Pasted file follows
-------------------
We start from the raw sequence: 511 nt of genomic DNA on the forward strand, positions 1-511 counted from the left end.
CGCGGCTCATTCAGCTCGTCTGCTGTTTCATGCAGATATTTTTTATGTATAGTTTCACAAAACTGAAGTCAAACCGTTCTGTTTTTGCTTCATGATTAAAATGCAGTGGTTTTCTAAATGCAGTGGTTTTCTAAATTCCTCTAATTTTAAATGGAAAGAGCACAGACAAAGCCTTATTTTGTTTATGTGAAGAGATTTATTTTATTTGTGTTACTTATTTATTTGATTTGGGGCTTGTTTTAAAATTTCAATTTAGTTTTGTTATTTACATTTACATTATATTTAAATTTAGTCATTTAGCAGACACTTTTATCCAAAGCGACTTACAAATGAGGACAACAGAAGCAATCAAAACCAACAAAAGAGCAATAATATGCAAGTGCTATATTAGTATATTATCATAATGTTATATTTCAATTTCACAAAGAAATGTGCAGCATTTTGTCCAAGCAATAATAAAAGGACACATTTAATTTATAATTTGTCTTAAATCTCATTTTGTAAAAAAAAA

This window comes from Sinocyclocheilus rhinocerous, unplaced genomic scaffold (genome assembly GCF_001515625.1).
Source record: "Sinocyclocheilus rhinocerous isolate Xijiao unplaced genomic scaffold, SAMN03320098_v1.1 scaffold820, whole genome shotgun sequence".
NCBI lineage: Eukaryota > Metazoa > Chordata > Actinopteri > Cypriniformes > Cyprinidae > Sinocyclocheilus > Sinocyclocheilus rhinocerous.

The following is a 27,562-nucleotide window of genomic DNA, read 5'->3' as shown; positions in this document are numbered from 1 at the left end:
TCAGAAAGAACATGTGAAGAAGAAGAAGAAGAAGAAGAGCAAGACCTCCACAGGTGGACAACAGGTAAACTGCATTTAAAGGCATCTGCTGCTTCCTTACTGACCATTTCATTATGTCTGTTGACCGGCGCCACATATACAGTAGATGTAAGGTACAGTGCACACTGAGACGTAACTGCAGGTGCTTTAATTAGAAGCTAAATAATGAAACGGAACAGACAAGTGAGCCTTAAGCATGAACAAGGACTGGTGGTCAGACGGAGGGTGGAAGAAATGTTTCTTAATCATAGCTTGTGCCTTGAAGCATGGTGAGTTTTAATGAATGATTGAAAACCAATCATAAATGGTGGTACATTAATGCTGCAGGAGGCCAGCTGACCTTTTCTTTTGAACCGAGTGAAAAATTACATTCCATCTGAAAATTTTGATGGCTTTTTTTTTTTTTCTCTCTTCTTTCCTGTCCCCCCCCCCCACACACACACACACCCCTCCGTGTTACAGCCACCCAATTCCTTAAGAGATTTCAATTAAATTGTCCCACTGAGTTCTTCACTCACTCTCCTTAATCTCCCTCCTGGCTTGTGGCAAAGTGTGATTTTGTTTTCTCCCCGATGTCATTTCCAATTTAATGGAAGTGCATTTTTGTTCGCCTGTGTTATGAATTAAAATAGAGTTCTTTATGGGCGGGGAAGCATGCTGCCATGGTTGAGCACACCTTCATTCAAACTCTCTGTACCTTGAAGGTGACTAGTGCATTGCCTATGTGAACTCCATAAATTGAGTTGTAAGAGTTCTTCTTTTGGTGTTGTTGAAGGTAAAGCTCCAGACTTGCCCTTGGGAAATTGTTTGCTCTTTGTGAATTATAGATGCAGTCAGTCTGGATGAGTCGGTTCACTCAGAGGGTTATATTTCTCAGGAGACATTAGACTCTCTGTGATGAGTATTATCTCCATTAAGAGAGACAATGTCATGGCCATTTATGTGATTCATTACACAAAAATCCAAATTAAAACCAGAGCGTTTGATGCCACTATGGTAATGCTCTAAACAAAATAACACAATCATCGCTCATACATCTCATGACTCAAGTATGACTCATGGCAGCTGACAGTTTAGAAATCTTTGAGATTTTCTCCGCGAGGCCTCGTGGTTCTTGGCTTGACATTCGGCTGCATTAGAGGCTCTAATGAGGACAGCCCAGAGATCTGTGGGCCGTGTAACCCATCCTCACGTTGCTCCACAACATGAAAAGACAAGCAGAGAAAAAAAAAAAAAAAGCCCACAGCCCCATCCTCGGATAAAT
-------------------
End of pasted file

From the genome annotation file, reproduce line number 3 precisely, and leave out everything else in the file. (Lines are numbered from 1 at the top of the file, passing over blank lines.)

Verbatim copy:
This window comes from Sinocyclocheilus rhinocerous, unplaced genomic scaffold (genome assembly GCF_001515625.1).